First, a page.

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My first computer game was John Madden Football II for the PC. I was part of a three-person team that included a designer, a programmer, and myself as the graphics/animator. Madden was revolutionary because it was a true simulation using weighted algorithms and actual stats that never played the same way twice.

Taking the lessons learned from the football simulation we created Shadow President and its sequel, CyberJudas. These were global political sims that also never played the same way twice and used country data from the CIA World Factbook.

As the Creative Director on these games I designed and built the UI and cutscenes, along with the packaging. We were one of the first companies to use Wavefront 3D software, which later became Maya.

Shadow President's innovations garnered us a CES Innovation Award and the algorithms for these games were later sold to the U.S. State Department to help analyze how countries join and break alliances. We were also the first piece of software to be reviewed by The Economist.

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A large part of my career has been spent using technology for illustrations. In the beginning, access to computers and software was through universities and corporations (at night). There were no "personal computers". My work on the comic book, Shatter, gained some attention when PRINT Magazine acknowledged the growing use of computers with their first Computer Art and Design Manual.

Initially the art was very low resolution and only in black and white for print use. As time and tools progressed the art began to become indistinguishable from traditional artwork. I'm now exploring the possibilities in virtual reality on the Dark Factory VR project.

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I have been lucky to have my work seen in various parts of the world thanks to being part of SIGGRAPH Traveling Art Shows and their companion video collections.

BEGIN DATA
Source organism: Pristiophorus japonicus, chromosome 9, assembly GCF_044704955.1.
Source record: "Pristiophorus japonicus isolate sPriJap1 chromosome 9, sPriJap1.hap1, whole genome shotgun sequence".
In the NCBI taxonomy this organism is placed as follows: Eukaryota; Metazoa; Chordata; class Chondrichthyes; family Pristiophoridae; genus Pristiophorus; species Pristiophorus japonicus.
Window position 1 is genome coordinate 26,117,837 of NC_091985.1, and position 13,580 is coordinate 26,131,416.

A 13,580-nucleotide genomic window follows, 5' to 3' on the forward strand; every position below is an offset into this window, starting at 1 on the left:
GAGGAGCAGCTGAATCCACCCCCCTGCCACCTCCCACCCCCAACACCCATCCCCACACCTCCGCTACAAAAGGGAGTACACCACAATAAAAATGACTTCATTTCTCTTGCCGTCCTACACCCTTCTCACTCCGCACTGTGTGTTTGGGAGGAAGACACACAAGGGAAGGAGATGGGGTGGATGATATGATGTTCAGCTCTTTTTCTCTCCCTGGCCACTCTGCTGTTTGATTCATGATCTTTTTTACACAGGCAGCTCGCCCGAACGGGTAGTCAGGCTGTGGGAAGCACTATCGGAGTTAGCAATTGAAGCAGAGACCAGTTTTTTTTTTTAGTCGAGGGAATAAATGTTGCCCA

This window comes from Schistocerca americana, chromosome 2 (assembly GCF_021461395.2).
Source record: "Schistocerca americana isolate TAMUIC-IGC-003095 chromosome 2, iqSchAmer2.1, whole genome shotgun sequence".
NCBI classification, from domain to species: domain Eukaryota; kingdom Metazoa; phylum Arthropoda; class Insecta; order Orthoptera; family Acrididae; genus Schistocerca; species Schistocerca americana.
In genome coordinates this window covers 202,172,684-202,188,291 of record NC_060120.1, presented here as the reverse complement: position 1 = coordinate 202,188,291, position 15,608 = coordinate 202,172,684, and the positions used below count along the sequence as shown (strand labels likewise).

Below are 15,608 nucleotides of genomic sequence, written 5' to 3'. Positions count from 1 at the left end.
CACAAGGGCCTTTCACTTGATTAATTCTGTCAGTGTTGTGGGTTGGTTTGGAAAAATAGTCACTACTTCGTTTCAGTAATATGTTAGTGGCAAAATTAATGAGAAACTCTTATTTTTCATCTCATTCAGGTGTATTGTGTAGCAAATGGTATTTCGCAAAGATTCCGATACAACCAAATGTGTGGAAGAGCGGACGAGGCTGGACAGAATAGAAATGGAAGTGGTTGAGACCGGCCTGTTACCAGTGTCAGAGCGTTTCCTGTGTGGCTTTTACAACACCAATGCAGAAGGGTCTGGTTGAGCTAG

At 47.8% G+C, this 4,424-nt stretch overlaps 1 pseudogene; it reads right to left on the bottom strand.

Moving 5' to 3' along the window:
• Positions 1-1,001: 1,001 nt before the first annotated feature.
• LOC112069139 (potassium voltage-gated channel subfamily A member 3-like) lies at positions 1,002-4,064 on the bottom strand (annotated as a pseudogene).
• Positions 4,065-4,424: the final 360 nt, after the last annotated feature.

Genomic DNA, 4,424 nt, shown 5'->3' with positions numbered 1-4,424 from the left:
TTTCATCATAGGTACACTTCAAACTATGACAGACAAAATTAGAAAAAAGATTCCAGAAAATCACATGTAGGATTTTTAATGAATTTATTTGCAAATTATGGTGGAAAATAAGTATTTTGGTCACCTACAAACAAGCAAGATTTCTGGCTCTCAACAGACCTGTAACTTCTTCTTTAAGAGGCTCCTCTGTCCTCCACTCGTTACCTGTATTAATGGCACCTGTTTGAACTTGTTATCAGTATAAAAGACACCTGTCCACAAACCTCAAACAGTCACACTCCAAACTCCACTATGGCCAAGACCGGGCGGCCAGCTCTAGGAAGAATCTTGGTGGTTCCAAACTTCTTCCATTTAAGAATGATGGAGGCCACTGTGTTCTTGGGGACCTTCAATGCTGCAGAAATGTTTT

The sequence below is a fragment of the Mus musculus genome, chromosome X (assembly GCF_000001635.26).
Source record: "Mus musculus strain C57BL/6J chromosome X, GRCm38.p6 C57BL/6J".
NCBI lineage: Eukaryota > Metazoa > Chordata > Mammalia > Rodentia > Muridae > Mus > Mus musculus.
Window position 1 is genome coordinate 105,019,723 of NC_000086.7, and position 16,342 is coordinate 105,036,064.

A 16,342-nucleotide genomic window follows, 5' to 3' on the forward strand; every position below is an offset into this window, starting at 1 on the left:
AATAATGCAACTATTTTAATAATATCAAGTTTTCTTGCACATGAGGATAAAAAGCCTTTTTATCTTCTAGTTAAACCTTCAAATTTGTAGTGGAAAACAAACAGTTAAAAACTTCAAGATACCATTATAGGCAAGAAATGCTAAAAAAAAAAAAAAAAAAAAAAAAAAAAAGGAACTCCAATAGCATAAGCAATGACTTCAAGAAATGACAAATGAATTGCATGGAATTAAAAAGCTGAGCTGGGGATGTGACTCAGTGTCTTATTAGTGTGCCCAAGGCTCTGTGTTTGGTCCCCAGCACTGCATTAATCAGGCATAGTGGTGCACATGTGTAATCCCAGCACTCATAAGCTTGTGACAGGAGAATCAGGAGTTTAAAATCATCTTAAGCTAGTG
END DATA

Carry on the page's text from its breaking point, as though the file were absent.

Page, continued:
The very first computer art I worked on was for an interactive art piece, Wraparound that allowed viewers to create their own animations. This installation with Sally Rosenthal and Copper Giloth was seen seen at the Isetan Museums in Tokyo.

A major piece for me was the Ralph the Punk music video I did with Johnie Hugh Horn for SIGGRAPH. It was included on the Traveling Show compilation video and won many awards and accolades across the U.S.

The music for both pieces were done by me. For the Ralph the Punk video the song was written and performed with Brian Messiah.

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My 40-year journey in computer graphics started because of sound. I was a synth player and was asked to create music for some visual artists in Chicago. I recruited Dave Riley (later of Big Black fame) to help me. It was Dave's first Chicago gig. From the success of that show I began doing soundtracks for other visual artists who were using computers at the Electronic Visualization Lab of the University of Illinois at Chicago.

I continued playing in bands and doing soundtracks and audio design for computer games, plays, live events, and more music videos.

Recently, the Moog Prodigy synth that has been through this entire journey was on loan to Martin Atkin's Museum of Post Punk and Industrial Music (As can be seen on the right. That's Martin in the museum.)

Music plays a very large part of the novel, Dark Factory, and the VR project we are working on, so it has all come full circle.